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Analysis Of Dulce Et Decorum Est

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Analysis Of Dulce Et Decorum Est 'All a poet can do today is warn. That is why the true poets must be truthful.' The quote above is taken from one of Wilfred Owen's many letters home to his mother from the frontline. Dulce et Decorum Est, written from the Craiglockhart psychiatric hospital, is one of the most famous pieces within the genre of war poetry. Owen has become one of the most prolific poets of his generation, he depicted war as the atrocity it really was. His work was a contradiction to the patriotic works of writers such as Jessie Pope, drafts of the poem were dedicated to her in response to 'Who's for the game?' which, originally published in the Daily Mail, was a call to arms, encouraging young men to enlist. Owen himself was seduced by such propaganda and saw frontline action with the Second Manchester regiment, ironically he was killed in action on 4th November 1918. Whilst the poem was dedicated to Jessie Pope it is also aimed at older adults, parents, grandparents and politicians. ...read more.


There are many inverted sentences, for example in the first two lines 'Bent double, like old beggars under sacks, /Knocked-Kneed, coughing like hags, we cursed through sludge,' this gives emphasis to the descriptions at the beginning of the phrase which further intensifies the images invoked by the piece. In the second stanza the tone of the poem changes, Owen uses the rhetorical feature of repetition in the first line along with exclamatory marks 'Gas! Gas! Quick Boys!' to demonstrate the panic that begins to set in as the men are subjected to a gas attack. There are many verbs used in this part of the text, 'fumbling', 'yelling', 'stumbling' and 'floundering' all give the reader a sense of the urgent action taking place to ensure that gas masks are fitted quickly. Again Owen uses a simile to intensify his imagery '...yelling out and stumbling, /And floundering like a man in fire or lime...' by comparing the mans action to someone being burnt alive Owen gives a vivid picture of the panic and fear the man exhibits. By using the word 'ecstasy' Owen creates a paradox which identifies the confusion of the situation, the men are so panic stricken that they cannot think properly. ...read more.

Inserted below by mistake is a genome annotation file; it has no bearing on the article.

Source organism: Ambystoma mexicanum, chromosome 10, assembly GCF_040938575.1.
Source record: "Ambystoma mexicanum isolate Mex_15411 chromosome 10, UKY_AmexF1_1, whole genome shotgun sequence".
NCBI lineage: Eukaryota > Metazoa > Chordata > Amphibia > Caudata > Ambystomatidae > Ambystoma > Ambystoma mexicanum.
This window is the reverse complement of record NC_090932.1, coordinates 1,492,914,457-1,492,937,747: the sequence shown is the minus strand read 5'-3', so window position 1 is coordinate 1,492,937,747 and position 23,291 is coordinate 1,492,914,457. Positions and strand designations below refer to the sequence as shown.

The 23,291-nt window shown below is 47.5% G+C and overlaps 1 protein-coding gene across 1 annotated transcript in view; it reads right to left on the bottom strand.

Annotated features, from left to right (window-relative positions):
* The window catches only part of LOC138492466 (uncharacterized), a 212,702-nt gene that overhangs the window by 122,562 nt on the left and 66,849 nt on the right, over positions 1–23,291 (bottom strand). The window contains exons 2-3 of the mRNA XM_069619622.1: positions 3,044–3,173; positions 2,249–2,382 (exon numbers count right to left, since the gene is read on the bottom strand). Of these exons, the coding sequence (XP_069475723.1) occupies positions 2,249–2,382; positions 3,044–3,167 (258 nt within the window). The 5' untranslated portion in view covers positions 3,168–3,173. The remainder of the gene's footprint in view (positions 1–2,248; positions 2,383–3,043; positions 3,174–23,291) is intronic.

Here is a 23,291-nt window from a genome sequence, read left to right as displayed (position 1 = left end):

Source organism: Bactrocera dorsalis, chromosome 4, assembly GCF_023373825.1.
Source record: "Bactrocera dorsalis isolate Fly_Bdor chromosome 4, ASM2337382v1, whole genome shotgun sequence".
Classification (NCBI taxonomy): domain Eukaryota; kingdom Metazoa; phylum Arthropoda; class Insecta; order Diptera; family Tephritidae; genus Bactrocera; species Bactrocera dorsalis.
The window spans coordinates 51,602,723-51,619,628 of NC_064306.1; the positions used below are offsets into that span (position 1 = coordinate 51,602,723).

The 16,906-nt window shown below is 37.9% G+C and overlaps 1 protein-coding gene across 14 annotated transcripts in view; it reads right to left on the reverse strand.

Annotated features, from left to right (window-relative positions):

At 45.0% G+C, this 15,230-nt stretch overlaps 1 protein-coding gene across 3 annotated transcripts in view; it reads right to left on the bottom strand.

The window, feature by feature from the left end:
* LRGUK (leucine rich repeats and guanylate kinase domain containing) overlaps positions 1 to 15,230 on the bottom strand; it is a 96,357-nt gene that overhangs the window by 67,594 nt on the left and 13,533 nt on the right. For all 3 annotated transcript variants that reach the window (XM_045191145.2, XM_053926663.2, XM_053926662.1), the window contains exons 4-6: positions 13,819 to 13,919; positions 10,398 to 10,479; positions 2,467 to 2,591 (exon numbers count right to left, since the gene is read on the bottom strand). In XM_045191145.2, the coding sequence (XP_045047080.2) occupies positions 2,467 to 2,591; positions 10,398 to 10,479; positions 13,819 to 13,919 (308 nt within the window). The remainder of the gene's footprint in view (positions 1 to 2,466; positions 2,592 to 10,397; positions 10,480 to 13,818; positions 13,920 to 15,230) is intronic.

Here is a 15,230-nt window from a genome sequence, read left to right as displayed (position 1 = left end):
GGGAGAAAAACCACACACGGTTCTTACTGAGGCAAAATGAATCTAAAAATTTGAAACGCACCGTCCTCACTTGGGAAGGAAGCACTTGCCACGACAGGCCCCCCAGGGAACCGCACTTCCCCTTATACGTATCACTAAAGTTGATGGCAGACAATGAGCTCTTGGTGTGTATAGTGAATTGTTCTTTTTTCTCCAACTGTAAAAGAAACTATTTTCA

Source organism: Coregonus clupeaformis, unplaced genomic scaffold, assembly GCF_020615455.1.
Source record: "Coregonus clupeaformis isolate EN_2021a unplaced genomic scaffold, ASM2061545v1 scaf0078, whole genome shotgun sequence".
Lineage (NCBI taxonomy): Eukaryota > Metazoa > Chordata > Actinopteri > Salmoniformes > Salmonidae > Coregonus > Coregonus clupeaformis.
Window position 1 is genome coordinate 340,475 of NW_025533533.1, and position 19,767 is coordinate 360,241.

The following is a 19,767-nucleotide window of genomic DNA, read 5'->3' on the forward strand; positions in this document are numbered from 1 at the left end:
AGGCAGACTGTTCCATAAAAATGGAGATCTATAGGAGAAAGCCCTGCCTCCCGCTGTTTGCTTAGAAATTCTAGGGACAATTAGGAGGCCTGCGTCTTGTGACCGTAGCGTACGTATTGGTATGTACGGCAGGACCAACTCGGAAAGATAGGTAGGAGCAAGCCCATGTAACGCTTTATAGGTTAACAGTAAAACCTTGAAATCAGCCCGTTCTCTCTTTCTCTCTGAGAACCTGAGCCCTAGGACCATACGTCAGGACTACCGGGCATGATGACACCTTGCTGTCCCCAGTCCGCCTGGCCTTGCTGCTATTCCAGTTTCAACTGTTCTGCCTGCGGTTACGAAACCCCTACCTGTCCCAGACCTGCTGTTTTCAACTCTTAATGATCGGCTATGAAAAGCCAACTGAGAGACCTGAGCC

The line '...the blood /come gargling from the froth-corrupted lungs, Obscene as cancer, bitter as the cud of vile, incurable sores on innocent tongues,' contains a number of pre-modified nouns which serve to increase the graphic nature of the description of the dying man along side the naivet´┐Ż of those sent off to war with little idea of the horrors they were about to face. Within this final stanza Owen employs the modal verbs 'Could' and 'Would' to demonstrate the change in attitude the reader might have if they were to experience these horrors for themselves. Though out the poem Owen depicts the true horrors of war which creates a juxtaposition with the title and the final line. He also uses many concrete nouns in the piece which has the effect of making the scene he sets more real to the reader, almost as though they are experiencing the images with him. The purpose of the piece is to demonstrate that there is no glory in following blind patriotism into war and ultimately to a painful and pointless death and it meets that purpose very effectively. ...read more.

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